A Few Teasers of What's Ahead in Under the Dome

A Few Teasers of What's Ahead in Under the DomeCBS screened a first look at "Under the Dome" earlier this week, and teasers of what's ahead have been popping up online so we've compiled a Top Five list right here along with info on where you can find the rest.

Per THR's The Live Feed (be sure to click the link at the bottom of the page for more):

1. Don't call it a mini-series. While the initial run is 13 episodes, producers say there is the potential for it to continue on with a second season (and more). Neal Baer ("ER"), who noted that both "ER" and now "Law & Order: SVU" lasted for 15 seasons, is optimistic that "Dome" could follow that trajectory. "I hope it's a trend," Baer told reporters with a laugh following the screening. He and Brian K. Vaughan ("Lost") both agree that the 13-episode format best suits this series. "It's all killer and no filler," Vaughan said of the advantage to doing a shorter, cable-style run versus the traditional 24-episode broadcast format.

2. King's book -- which clocks in at more than 1,000 pages -- takes place over a week, with the CBS series already stretching beyond that time frame as of Episode 10. Most episodes take place over the course of a day, producers noted. Vaughan said that King has been supportive of extending the series well beyond his book, noting it might necessitate a different ending to the series. "We pitched Stephen a far-out, big-swing idea for this to go several years, a different ending, and he was really excited by it." Speaking of King, should "Dome" earn a second-season renewal, he would like to write an episode.

3. There will be answers to obvious questions almost immediately (such as why people can't just dig under the dome), and there will be death! "We have a 'Heaven Board' in the writers' room," Baer noted, adding that there's "at least one person in heaven -- maybe" so far.

4. The series isn't a post-apocalyptic drama in the way that others (i.e., "The Walking Dead") are. Instead, "Dome" will depict what happens immediately after the town is shut off from the rest of the world and what happens when people are no longer being paid for their jobs, when money in the bank is meaningless, and resources begin to be depleted. It will retain "some elements of everyday life," Vaughan said. To that end, the point of view will largely be told from those inside the dome, keeping Chester's Mill the show's primary location.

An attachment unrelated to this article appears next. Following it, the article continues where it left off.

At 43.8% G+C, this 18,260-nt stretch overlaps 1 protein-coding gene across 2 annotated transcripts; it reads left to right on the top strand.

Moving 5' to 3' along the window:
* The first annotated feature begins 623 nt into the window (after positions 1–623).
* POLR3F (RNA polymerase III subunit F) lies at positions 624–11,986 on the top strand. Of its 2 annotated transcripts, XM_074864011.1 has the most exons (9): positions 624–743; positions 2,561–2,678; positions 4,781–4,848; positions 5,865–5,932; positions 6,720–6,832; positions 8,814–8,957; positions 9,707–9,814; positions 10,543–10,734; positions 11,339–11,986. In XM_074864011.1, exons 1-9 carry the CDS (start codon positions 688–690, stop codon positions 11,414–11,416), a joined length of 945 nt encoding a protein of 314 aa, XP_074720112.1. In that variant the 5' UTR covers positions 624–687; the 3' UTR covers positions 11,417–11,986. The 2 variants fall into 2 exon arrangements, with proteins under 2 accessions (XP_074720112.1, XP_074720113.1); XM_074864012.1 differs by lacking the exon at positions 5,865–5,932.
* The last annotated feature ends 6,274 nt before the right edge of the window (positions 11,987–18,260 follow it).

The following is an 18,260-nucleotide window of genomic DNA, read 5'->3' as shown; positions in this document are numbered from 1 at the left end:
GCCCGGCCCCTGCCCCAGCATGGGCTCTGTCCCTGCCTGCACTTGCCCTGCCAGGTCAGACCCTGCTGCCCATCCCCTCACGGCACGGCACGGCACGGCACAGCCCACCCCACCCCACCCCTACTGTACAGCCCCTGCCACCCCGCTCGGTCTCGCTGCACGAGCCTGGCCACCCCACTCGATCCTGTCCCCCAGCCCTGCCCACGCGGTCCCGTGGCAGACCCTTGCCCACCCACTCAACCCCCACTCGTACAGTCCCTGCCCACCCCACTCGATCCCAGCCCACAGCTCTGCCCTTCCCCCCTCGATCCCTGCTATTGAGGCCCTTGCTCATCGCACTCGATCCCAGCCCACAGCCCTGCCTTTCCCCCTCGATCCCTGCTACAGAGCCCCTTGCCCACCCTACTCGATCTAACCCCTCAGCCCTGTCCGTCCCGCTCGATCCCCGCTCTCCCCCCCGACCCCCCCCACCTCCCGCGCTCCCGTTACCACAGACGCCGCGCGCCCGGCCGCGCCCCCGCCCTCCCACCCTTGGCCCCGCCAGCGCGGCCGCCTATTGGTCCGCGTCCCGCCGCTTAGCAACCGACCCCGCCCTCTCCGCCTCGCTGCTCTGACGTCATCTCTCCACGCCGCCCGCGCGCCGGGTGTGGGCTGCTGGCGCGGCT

5. There are new characters being added to CBS' take, including an interracial lesbian couple with a daughter who are driving through town and are among those trapped when the dome arrives. The goal, Baer noted, was to add a "socially relevant" storyline to the series -- which is set in Anytown USA instead of Maine, as it is in King's source material.

"UNDER THE DOME" is the story of a small town that is suddenly and inexplicably sealed off from the rest of the world by an enormous transparent dome. The town’s inhabitants must deal with surviving the post-apocalyptic conditions while searching for answers to what this barrier is, where it came from, and if and when it will go away.

The 13-episode summer series will premiere June 24th on CBS. It stars Mike Vogel, Rachelle Lefevre, Dean Norris, Natalie Martinez, Britt Robertson, Alexander Koch, Colin Ford, Nicholas Strong, Jolene Purdy, Ned Bellamy, and Aisha Hinds.

"UNDER THE DOME" is produced by CBS Television Studios in association with Amblin Television. Neal Baer, Stephen King, Justin Falvey, Darryl Frank, Stacey Snider, and Brian K. Vaughan, who wrote the television adaptation, serve as executive producers. Acclaimed director Niels Arden Oplev (The Girl with the Dragon Tattoo) directed the first episode.

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Source: The Hollywood Reporter